Thursday, December 11, 2014

Battuto | Evan Funke’s Secret Weapon Is Now Mine!

Every year for Christmas, my sister wraps up a tin of anchovies for me. And while I do like them – a lot – I’m the lone ranger around here. I’ll dress up a salad once in a while or I’ll sneak a couple into a sauce, but I still have a nice tall stack of pretty colored anchovy tins in my pantry.

Then another sister suggested I try making the battuto she’d just read about on Tasting Table. Chef Evan Funke of Bucato in Los Angeles uses anchovies for his battuto, which combines the chile-infused olio santo of southern Italy with the warm garlic and anchovy bagna cauda dip of the north.

Technically, battuto is a flavor base often used in Italian cooking that usually contains some kind of pork fat, onions and garlic.

Funke swapped anchovies for the pork and spiced things up with red chiles. The result is a wonderfully versatile condiment that is – to me – a lot like Worcestershire sauce (which also contains anchovies) that adds just a little extra something that transforms the ho-hum into something special.

Although Funke uses fresh anchovies – what a treat that must be! – in the boonies, only canned anchovies are available. And my pantry needs to be trimmed a little anyhow. Tasting Table recommended using the Cento brand, which I happen to have. (Thank you, Rita.) Rinsing them and soaking in fresh olive oil for an hour improves the canned chovies.

Funke uses his unique battuto in a variety of ways:

  • He makes what he calls “a more genteel version” of  puttanesca by adding two tablespoons of the mixture into two cups of tomato sauce.
  • To make an easy Caesar salad dressing, whisk together three tablespoons of battuto, ¼ cup lemon juice, ½ cup Parmesan cheese, one tablespoon Dijon mustard, and a pinch each of salt and black pepper. –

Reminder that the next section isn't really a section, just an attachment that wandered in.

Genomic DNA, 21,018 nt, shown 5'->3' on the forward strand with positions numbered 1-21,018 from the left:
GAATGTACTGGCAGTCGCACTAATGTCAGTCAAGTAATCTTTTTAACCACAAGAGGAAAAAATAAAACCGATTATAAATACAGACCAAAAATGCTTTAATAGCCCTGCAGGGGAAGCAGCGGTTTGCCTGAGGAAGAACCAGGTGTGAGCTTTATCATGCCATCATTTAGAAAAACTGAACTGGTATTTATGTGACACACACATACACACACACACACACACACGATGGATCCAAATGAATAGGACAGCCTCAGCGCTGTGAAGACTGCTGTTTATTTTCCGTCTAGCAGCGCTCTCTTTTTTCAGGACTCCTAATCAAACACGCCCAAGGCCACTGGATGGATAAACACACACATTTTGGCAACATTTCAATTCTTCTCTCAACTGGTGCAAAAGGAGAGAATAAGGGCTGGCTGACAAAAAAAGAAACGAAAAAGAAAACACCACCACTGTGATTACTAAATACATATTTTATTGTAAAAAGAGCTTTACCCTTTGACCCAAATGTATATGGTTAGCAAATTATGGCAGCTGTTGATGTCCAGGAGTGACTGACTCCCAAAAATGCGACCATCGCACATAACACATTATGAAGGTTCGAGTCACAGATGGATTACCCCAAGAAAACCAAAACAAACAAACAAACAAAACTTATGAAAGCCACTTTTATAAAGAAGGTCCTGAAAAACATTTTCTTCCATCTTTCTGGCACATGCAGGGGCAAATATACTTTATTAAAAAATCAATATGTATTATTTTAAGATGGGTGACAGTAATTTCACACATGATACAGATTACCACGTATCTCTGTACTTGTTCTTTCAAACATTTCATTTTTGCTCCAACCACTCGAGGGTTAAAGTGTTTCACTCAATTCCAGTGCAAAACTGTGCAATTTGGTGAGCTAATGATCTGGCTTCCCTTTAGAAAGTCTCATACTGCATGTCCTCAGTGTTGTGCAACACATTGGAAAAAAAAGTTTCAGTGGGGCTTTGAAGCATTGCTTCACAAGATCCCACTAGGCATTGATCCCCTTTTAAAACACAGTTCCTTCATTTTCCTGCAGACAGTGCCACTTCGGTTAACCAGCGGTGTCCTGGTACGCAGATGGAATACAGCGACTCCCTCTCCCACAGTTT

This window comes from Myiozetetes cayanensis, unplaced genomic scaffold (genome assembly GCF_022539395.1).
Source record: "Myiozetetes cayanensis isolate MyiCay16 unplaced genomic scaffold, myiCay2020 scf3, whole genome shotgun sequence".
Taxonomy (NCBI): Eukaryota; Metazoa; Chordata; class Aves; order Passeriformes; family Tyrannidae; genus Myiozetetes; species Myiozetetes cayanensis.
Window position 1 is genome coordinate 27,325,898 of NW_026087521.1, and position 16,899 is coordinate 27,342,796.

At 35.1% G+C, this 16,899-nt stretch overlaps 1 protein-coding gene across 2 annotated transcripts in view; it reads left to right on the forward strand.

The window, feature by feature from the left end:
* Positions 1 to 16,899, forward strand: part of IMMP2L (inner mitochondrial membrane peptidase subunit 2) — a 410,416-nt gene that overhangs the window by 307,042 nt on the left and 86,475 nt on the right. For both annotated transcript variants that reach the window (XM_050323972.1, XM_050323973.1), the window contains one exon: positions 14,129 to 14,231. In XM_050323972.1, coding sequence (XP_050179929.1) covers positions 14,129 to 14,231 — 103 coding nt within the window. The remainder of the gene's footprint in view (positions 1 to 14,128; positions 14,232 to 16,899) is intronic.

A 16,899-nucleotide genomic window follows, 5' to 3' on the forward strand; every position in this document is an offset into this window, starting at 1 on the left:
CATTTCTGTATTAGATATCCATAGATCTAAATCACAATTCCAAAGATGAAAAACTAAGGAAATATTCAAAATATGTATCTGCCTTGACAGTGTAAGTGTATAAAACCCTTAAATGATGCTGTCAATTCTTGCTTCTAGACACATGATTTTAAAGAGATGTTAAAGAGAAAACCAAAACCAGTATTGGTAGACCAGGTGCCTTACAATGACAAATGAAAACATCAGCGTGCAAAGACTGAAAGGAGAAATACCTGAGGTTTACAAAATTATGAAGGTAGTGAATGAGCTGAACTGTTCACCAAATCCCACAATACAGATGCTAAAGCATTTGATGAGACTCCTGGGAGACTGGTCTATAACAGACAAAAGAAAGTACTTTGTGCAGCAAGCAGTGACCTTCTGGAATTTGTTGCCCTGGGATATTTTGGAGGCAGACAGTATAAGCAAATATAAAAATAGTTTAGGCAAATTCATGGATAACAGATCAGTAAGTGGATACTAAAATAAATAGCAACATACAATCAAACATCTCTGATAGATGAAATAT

• As a marinade for beef, lamb or firm fish, add one tablespoon of red or white wine vinegar or lemon juice to ½ cup battuto, then rub it all over your protein of choice. Let it marinate at room temperature for thirty minutes before cooking.
  • -For antipasti, toss hunks of cheese, olives, or sliced carrots and peppers with a light dressing of battuto, and let them sit for 15 minutes before serving. "It adds a subtle garlicky and salty aspect to anything savory," Funke says.


I’ve been adding this battuto to hamburgers, meatloaf, salad dressings, and spaghetti sauce without a whimper from my unsuspecting Mr. Rosemary.  Just a “This is good.” Enough said.


Battuto
From Chef Evan Funke,
Bucato, Los Angeles
2 cups extra-virgin olive oil, divided
6 white anchovy filets
2 cloves garlic, roughly chopped
1 red jalapeño, seeded*
⅛ teaspoon red pepper flakes
Salt, to taste

Combine half the olive oil, anchovies, garlic, jalapeño and red pepper flakes in a blender. Blend on high speed until smooth. Add the remaining oil and season (carefully) with salt. Cover and store in refrigerator for up to a week.


* I successfully substituted dry red chiles.

15 comments: